Yet in response to the latest rash of hysteria fomented by widespread ignorance clamoring for clarification, Congress has periodically cobbled together some non-binding redundancy or another, and tossed it out to its constituents in order to make them go away until the next time. The most recent example of this was Senate Resolution 511, that is, the "McCain Resolution".4

As these legislative monstrosities have neither established anything new, nor altered or abolished anything old, they have mostly served to further confuse the public. But the greatest impetus behind the commonly held fallacies conflating the terms native born and natural born, and the jurisdictions of the Fourteenth Amendment and official stewardships (for example, leased territories, and the premises of military installations and diplomatic facilities abroad) may be traced back to United States v. Wong Kim Ark (1898) and to the Insular Cases of the Twentieth Century when the Court had to reestablish the boundaries of the Fourteenth Amendment's jurisdiction and in some cases send Congress back to the drawing board to revise sloppy legislation, which led to a series of legislative clarifications piled on top of thusly obscured legal precedent.5

These are the illusions that have had daddies unnecessarily racing through traffic-control devices overseas lest their sons or daughters be born in the backseats of their newly restored '68 Mustangs on the way to "American soil".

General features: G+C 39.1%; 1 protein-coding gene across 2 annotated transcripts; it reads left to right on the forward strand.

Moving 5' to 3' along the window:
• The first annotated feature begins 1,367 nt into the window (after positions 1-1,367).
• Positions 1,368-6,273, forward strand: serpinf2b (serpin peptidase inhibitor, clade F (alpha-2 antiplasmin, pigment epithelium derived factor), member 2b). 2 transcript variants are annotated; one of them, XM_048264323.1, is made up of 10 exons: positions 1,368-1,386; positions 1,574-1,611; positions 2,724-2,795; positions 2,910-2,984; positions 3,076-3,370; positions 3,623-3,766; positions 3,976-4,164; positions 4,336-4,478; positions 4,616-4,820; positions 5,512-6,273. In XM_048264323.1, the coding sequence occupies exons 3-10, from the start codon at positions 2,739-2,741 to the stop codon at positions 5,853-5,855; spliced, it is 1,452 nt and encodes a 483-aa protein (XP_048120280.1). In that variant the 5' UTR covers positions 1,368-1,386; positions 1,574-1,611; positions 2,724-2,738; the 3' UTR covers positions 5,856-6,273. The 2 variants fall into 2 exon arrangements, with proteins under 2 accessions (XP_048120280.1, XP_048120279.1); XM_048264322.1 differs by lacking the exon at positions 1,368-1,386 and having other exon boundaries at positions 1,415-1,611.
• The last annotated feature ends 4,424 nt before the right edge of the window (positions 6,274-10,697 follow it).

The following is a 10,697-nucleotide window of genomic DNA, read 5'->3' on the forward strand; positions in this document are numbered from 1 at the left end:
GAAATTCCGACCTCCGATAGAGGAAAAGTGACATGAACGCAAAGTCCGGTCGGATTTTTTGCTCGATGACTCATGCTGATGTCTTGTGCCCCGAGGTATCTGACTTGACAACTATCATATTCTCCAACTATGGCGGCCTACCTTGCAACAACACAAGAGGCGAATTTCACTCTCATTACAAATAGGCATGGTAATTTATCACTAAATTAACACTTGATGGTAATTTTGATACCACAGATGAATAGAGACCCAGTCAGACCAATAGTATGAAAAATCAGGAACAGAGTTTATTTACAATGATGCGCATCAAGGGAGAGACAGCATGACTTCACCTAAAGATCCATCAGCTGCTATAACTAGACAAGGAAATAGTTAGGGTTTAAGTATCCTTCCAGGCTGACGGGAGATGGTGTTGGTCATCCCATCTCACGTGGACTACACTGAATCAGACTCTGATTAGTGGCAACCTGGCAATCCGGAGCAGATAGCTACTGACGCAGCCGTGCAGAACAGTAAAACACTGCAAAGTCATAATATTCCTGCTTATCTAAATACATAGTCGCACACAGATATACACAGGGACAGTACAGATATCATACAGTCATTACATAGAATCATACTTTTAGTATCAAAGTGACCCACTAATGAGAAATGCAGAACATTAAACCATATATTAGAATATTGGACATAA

1See The Origins and Interpretation of the Presidential Eligibility Clause in the U.S. Constitution: Why Did the Founding Fathers Want the President To Be a "Natural Born Citizen" and What Does this Clause Mean for Foreign-Born Adoptees?; John Yinger; RV April 6, 2000; U.S. Department of State Foreign Affairs Manuel Volume 7 - Consular Affairs, "7 FAM 1130 ACQUISITION OF U.S. CITIZENSHIP BY BIRTH ABROAD OF U.S. CITIZEN PARENT (CT:CON-317; December 8, 2009)",

2However, not all of the persons who were residing in America at the time and had been made American citizens under the Articles of Confederation were British subjects at birth. A comparatively smaller number of them would have been the subjects of other, mostly Western European powers at birth, and the vast majority of these would have been French or Dutch or Swedish: persons who immigrated to the American colonial territories of Britain during the latter half of the Eighteenth Century to join families whose roots would have gone back more than a century. But even most of these would have been British subjects before they were made American citizens under the Articles. The rest of America's population would have been composed of indentured servants, mostly from Western Europe, and immigrants of that peculiar institution, slaves imported from Africa or from the slave colonies of the Caribbean. Though counted as persons in the census, these wouldn't have been U.S. citizens under either the Articles or the Constitution until after they had completed their terms of servitude or not until after the Civil War respectively. Only free "white" persons could be accorded the status of U.S. citizenship before the ratification of the Fourteenth Amendment—well, at least indisputably. Under the states' rights (or Jeffersonian) Doctrine of First Allegiance, free persons of African descent and their offspring were citizens in some states and, therefore, theoretically, citizens of the United States prior to the Dred Scott Decision.

3However, under constitutional law, Congress must explicitly provide for the acquisition of citizenship via the law of the bloodline in statute.

4Senate Resolution 511 ATS; 110th Congress, 2nd Session; April 10, 2008;

5See Appendix A, "The Insular Cases and Unincorporated Territories", Michael David Rawlings; Was Senator John McCain a U.S. Citizen at Birth?